RTFM all the time 😂

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securitybreach
6 minutes ago, abarbarian said:

 

That is why reading the helpful tips is useful.

 

 

RTFM all the time 😂

 

 

While it may not mess up the host, the same issues would apply with mixing distros with same home. Its just asking for breakage.

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abarbarian
16 hours ago, securitybreach said:

 

 

While it may not mess up the host, the same issues would apply with mixing distros with same home. Its just asking for breakage.

 

I do not see why.

 

You have a host pc with it's own home and root, then you have a distro running in a container with it's own home and root, never the twain shall meet unless you specifically tell them to. Any changes you make to the visitor stay within the visitors file system.

Can you expand your reasoning a little ? 😎

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securitybreach
1 hour ago, abarbarian said:

 

I do not see why.

 

You have a host pc with it's own home and root, then you have a distro running in a container with it's own home and root, never the twain shall meet unless you specifically tell them to. Any changes you make to the visitor stay within the visitors file system.

Can you expand your reasoning a little ? 😎

 

The shared HOME between the distros is the problem, not where it is located. It may not mess the host up but it will break the distros as time goes. It's a neat project though.

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securitybreach

The distros may have different versions of the installed software, meaning that their settings might not be identical. It should normally not be a problem since the applications should handle different versions properly, but not all do

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abarbarian
3 hours ago, securitybreach said:

 

The shared HOME between the distros is the problem, not where it is located. It may not mess the host up but it will break the distros as time goes. It's a neat project though.

 

As I read it you can create a separate "home" for the container on the container which separates it from the host "home".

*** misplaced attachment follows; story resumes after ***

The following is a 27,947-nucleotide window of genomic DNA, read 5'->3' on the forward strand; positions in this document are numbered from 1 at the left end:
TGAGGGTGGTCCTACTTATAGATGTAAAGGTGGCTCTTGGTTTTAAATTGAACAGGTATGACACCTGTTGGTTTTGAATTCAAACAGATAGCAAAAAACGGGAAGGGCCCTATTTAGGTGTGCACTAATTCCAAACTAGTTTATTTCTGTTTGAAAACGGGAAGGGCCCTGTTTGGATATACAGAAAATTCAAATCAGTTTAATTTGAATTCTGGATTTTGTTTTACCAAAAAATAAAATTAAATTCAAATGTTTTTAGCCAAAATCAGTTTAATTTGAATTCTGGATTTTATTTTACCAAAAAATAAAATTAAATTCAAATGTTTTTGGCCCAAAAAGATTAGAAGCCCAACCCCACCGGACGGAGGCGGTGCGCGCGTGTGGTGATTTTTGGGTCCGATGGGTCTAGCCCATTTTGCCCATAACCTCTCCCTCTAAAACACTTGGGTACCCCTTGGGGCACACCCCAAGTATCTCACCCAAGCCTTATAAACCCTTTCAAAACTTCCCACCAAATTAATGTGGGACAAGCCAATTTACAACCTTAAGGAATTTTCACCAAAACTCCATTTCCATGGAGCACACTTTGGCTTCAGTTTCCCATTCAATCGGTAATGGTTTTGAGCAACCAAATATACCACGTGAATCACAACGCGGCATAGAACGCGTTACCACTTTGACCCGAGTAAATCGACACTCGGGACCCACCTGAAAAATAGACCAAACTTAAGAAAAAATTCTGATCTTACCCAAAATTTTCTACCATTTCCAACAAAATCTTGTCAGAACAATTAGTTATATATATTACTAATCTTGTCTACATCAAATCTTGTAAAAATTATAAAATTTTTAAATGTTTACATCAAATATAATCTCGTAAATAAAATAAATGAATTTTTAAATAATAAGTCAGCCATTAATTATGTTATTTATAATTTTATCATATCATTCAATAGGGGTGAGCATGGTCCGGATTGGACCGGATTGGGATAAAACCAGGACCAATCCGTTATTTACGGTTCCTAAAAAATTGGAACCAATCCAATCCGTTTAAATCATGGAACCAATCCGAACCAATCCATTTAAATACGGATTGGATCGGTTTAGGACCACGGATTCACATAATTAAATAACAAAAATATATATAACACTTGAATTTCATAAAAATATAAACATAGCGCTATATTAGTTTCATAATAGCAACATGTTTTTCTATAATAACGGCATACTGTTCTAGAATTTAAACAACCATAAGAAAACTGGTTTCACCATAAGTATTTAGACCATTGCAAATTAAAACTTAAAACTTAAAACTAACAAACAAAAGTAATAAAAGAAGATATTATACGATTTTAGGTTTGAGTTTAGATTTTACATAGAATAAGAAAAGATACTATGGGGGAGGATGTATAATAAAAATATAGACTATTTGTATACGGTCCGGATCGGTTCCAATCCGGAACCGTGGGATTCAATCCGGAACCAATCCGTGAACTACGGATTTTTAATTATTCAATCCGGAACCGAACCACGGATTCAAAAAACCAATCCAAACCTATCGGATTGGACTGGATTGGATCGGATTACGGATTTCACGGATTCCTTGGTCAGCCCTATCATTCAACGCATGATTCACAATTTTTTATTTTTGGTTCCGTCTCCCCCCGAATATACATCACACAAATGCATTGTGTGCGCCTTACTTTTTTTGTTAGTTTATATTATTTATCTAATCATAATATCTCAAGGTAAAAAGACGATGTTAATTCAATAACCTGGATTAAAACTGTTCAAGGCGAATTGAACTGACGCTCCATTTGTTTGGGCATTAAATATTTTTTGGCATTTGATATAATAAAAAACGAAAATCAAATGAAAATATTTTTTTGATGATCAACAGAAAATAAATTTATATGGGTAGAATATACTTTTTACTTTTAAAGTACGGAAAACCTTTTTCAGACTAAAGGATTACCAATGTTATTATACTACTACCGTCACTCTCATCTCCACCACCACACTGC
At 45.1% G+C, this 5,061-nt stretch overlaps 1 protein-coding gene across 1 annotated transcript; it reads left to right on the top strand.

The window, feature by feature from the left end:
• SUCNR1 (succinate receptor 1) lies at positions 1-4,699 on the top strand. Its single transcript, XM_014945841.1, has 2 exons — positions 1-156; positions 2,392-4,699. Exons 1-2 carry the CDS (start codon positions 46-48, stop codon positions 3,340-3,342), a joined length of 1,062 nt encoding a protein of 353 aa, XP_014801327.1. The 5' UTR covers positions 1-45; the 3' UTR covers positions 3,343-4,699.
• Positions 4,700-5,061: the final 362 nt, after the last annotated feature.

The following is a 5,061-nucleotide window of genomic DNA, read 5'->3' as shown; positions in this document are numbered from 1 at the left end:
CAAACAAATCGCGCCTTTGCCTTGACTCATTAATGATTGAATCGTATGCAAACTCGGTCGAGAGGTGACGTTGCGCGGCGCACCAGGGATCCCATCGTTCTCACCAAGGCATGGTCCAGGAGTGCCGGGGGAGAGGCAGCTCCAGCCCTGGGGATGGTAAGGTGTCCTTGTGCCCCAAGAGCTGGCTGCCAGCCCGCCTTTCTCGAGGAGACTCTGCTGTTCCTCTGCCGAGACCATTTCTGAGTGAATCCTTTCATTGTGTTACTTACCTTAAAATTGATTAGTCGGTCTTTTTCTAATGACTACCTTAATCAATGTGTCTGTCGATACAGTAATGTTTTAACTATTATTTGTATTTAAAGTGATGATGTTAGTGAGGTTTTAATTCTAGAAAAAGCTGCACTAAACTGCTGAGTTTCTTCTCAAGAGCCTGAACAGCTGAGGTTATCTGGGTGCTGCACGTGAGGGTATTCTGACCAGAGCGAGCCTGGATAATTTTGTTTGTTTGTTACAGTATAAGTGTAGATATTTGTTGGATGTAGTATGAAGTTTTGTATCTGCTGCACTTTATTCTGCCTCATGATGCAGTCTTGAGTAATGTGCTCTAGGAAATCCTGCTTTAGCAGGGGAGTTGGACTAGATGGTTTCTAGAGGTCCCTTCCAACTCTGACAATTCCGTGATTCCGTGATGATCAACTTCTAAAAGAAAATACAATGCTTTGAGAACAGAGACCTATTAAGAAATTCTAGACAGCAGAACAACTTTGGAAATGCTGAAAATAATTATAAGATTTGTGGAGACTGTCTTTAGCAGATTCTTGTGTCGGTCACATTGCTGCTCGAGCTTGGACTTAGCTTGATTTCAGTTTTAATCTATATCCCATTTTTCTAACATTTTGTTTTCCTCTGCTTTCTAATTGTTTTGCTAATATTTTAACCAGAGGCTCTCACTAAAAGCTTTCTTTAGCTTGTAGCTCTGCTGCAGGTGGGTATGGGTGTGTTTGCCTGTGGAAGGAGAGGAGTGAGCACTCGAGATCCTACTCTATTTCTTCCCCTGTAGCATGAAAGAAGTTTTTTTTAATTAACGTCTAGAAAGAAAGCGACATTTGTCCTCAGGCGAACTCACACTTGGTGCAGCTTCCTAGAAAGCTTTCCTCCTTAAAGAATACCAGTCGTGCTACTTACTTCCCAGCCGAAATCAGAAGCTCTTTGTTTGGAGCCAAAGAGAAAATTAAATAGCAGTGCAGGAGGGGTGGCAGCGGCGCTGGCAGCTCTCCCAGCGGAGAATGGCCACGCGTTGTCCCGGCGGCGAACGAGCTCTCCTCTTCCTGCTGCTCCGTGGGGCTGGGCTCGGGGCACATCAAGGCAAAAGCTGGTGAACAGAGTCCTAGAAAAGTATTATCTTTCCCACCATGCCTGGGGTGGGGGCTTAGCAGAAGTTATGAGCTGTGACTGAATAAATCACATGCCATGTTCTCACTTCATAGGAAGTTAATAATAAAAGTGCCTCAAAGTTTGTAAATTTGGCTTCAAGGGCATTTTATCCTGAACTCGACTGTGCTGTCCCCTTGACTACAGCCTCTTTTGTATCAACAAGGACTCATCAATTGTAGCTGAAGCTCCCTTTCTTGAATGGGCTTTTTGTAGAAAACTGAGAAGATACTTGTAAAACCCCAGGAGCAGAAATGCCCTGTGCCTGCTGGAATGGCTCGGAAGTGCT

This is a tad confusing as from my reading you can install several different versions of a program and use them. Also you can install a Fedora/Ubuntu/etc program with a container and use from the host which may be Arch/etc.

 

https://fedoramagazine.org/run-distrobox-on-fedora-linux/

 

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Installing an old or unavailable application

What if you need specifically an old application on your new system? You really need that good old deb from 2014 and there is no Flatpak available? You can resort to Distrobox:

luca-linux@x250:~$ distrobox-create --name old-ubuntu --image ubuntu:14.
luca-linux@x250:~$ distrobox-enter --name old-
luca-linux@old-ubuntu:~$ sudo dpkg -i ./that-old-program.
luca-linux@old-ubuntu:~$ distrobox-export --app that-old-program
luca-linux@old-ubuntu:~$ distrobox-export --bin /usr/bin/that-old-program --export-path ~/.local/bin

Now you have your vintage environment and install that old deb package you have found online without messing around with alien, old glibc, or littering your main operating system.

This is also handy for apps that are not rpm-packaged and do not offer a Flatpak.

 

 

There does not seem to be a great deal of articles regarding this particular query on the net. I'll keep reading up on it though.

 

I did fine this article on how to use different Window Managers and Desktops with Distrobox which is informative.

 

Distrobox is Awesome

 

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Distrobox is a piece of software that will allow you to run containerized terminal and graphical-based applications from many Linux distributions on many other Linux distributions.

For example:

  • You can run applications from Arch’s AUR on openSUSE.
  • You can run applications from .deb files that are only available for Ubuntu on Fedora.
  • You can run applications from an old version of Debian on a current Manjaro system without fighting with dependency hell.
  • You can even run entire desktop environments on operating systems that never supported them.

Because the applications are running in containers, they do not interact with the base system’s package management system.

 

 

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Could I run a simple windows manager like i3, Sway, or IceWM in Distrobox? It took some trial and error, but yes I could.

 

This is what interests me as I want to fiddle around with Window Maker without crippling my main Arch.

 

I recon the only way to find out what is going on is to install a dual boot with anothe rArch system and try out Distrobox on that. I have a USB 3 enclosure with my old nvme drive in it which should be big enough for the job and fast enough too. I will not need a lot of extra programs as I just need Window Maker and a screenrecorder to fiddle around with. Hmm can I find the time ? 🤔